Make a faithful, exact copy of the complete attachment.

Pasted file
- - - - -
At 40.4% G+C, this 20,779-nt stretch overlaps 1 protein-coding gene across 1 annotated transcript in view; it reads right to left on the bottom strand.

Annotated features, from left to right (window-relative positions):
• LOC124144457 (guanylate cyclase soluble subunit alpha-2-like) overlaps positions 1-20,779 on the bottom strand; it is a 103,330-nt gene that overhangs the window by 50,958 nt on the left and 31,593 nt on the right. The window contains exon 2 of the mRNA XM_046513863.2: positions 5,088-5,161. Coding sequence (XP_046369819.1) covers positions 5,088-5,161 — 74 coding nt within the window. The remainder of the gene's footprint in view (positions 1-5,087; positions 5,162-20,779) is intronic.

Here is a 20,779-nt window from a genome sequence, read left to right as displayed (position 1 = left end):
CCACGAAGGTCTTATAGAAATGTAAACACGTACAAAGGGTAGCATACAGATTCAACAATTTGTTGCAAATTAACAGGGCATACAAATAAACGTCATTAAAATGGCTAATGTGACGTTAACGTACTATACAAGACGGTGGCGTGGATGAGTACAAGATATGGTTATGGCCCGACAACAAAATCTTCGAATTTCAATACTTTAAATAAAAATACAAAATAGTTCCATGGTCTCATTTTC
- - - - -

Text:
At 40.4% G+C, this 20,779-nt stretch overlaps 1 protein-coding gene across 1 annotated transcript in view; it reads right to left on the bottom strand.

Annotated features, from left to right (window-relative positions):
• LOC124144457 (guanylate cyclase soluble subunit alpha-2-like) overlaps positions 1-20,779 on the bottom strand; it is a 103,330-nt gene that overhangs the window by 50,958 nt on the left and 31,593 nt on the right. The window contains exon 2 of the mRNA XM_046513863.2: positions 5,088-5,161. Coding sequence (XP_046369819.1) covers positions 5,088-5,161 — 74 coding nt within the window. The remainder of the gene's footprint in view (positions 1-5,087; positions 5,162-20,779) is intronic.

Here is a 20,779-nt window from a genome sequence, read left to right as displayed (position 1 = left end):
CCACGAAGGTCTTATAGAAATGTAAACACGTACAAAGGGTAGCATACAGATTCAACAATTTGTTGCAAATTAACAGGGCATACAAATAAACGTCATTAAAATGGCTAATGTGACGTTAACGTACTATACAAGACGGTGGCGTGGATGAGTACAAGATATGGTTATGGCCCGACAACAAAATCTTCGAATTTCAATACTTTAAATAAAAATACAAAATAGTTCCATGGTCTCATTTTC